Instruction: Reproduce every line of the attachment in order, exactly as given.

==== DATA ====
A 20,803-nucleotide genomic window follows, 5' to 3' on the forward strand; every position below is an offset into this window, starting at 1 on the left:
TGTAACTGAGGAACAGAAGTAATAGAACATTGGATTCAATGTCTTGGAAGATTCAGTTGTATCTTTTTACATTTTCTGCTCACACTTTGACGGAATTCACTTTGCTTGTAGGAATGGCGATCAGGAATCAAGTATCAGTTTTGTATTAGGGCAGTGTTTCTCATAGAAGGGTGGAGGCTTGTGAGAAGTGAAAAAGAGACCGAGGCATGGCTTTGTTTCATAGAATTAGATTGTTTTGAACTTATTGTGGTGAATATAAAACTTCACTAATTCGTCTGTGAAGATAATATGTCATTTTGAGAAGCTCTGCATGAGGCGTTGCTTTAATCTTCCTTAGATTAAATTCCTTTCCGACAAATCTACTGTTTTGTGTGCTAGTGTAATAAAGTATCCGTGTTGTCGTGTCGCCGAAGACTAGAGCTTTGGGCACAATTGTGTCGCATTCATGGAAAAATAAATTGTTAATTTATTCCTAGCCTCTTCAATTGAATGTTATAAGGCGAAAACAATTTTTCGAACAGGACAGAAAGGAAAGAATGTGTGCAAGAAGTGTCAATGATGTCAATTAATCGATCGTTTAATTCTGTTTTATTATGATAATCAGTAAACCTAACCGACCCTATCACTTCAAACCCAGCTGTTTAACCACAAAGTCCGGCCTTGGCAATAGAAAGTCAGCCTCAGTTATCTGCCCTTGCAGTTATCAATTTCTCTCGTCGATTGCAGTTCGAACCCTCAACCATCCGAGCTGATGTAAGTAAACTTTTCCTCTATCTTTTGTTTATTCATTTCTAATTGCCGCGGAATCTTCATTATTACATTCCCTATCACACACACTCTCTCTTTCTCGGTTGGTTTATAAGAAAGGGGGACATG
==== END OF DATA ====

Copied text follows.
A 20,803-nucleotide genomic window follows, 5' to 3' on the forward strand; every position below is an offset into this window, starting at 1 on the left:
TGTAACTGAGGAACAGAAGTAATAGAACATTGGATTCAATGTCTTGGAAGATTCAGTTGTATCTTTTTACATTTTCTGCTCACACTTTGACGGAATTCACTTTGCTTGTAGGAATGGCGATCAGGAATCAAGTATCAGTTTTGTATTAGGGCAGTGTTTCTCATAGAAGGGTGGAGGCTTGTGAGAAGTGAAAAAGAGACCGAGGCATGGCTTTGTTTCATAGAATTAGATTGTTTTGAACTTATTGTGGTGAATATAAAACTTCACTAATTCGTCTGTGAAGATAATATGTCATTTTGAGAAGCTCTGCATGAGGCGTTGCTTTAATCTTCCTTAGATTAAATTCCTTTCCGACAAATCTACTGTTTTGTGTGCTAGTGTAATAAAGTATCCGTGTTGTCGTGTCGCCGAAGACTAGAGCTTTGGGCACAATTGTGTCGCATTCATGGAAAAATAAATTGTTAATTTATTCCTAGCCTCTTCAATTGAATGTTATAAGGCGAAAACAATTTTTCGAACAGGACAGAAAGGAAAGAATGTGTGCAAGAAGTGTCAATGATGTCAATTAATCGATCGTTTAATTCTGTTTTATTATGATAATCAGTAAACCTAACCGACCCTATCACTTCAAACCCAGCTGTTTAACCACAAAGTCCGGCCTTGGCAATAGAAAGTCAGCCTCAGTTATCTGCCCTTGCAGTTATCAATTTCTCTCGTCGATTGCAGTTCGAACCCTCAACCATCCGAGCTGATGTAAGTAAACTTTTCCTCTATCTTTTGTTTATTCATTTCTAATTGCCGCGGAATCTTCATTATTACATTCCCTATCACACACACTCTCTCTTTCTCGGTTGGTTTATAAGAAAGGGGGACATG